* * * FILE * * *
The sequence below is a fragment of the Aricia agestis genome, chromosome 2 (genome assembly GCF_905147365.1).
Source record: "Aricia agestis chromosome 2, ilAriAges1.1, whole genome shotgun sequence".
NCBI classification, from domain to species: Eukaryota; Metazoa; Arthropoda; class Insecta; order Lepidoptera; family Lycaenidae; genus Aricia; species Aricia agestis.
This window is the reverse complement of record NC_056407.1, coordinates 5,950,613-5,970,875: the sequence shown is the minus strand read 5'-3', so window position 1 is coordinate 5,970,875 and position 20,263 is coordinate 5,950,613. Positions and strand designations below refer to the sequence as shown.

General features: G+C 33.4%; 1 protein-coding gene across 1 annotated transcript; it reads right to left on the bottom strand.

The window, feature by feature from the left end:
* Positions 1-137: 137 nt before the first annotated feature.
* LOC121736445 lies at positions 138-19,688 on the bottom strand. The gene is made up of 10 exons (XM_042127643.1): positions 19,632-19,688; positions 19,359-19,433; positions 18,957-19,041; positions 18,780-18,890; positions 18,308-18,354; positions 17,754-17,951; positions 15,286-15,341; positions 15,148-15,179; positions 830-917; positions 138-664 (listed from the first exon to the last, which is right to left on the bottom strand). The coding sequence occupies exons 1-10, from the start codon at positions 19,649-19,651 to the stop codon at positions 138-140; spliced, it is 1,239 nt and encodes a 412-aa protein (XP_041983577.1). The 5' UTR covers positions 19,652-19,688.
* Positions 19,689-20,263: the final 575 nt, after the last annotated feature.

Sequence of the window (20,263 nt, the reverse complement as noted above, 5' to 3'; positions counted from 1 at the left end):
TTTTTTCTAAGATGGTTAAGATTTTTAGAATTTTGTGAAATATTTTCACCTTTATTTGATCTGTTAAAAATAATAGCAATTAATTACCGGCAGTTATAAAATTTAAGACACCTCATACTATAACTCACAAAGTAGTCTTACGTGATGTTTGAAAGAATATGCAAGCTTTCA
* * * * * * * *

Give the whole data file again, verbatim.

The sequence below is a fragment of the Aricia agestis genome, chromosome 2 (genome assembly GCF_905147365.1).
Source record: "Aricia agestis chromosome 2, ilAriAges1.1, whole genome shotgun sequence".
NCBI classification, from domain to species: Eukaryota; Metazoa; Arthropoda; class Insecta; order Lepidoptera; family Lycaenidae; genus Aricia; species Aricia agestis.
This window is the reverse complement of record NC_056407.1, coordinates 5,950,613-5,970,875: the sequence shown is the minus strand read 5'-3', so window position 1 is coordinate 5,970,875 and position 20,263 is coordinate 5,950,613. Positions and strand designations below refer to the sequence as shown.

General features: G+C 33.4%; 1 protein-coding gene across 1 annotated transcript; it reads right to left on the bottom strand.

The window, feature by feature from the left end:
* Positions 1-137: 137 nt before the first annotated feature.
* LOC121736445 lies at positions 138-19,688 on the bottom strand. The gene is made up of 10 exons (XM_042127643.1): positions 19,632-19,688; positions 19,359-19,433; positions 18,957-19,041; positions 18,780-18,890; positions 18,308-18,354; positions 17,754-17,951; positions 15,286-15,341; positions 15,148-15,179; positions 830-917; positions 138-664 (listed from the first exon to the last, which is right to left on the bottom strand). The coding sequence occupies exons 1-10, from the start codon at positions 19,649-19,651 to the stop codon at positions 138-140; spliced, it is 1,239 nt and encodes a 412-aa protein (XP_041983577.1). The 5' UTR covers positions 19,652-19,688.
* Positions 19,689-20,263: the final 575 nt, after the last annotated feature.

Sequence of the window (20,263 nt, the reverse complement as noted above, 5' to 3'; positions counted from 1 at the left end):
TTTTTTCTAAGATGGTTAAGATTTTTAGAATTTTGTGAAATATTTTCACCTTTATTTGATCTGTTAAAAATAATAGCAATTAATTACCGGCAGTTATAAAATTTAAGACACCTCATACTATAACTCACAAAGTAGTCTTACGTGATGTTTGAAAGAATATGCAAGCTTTCA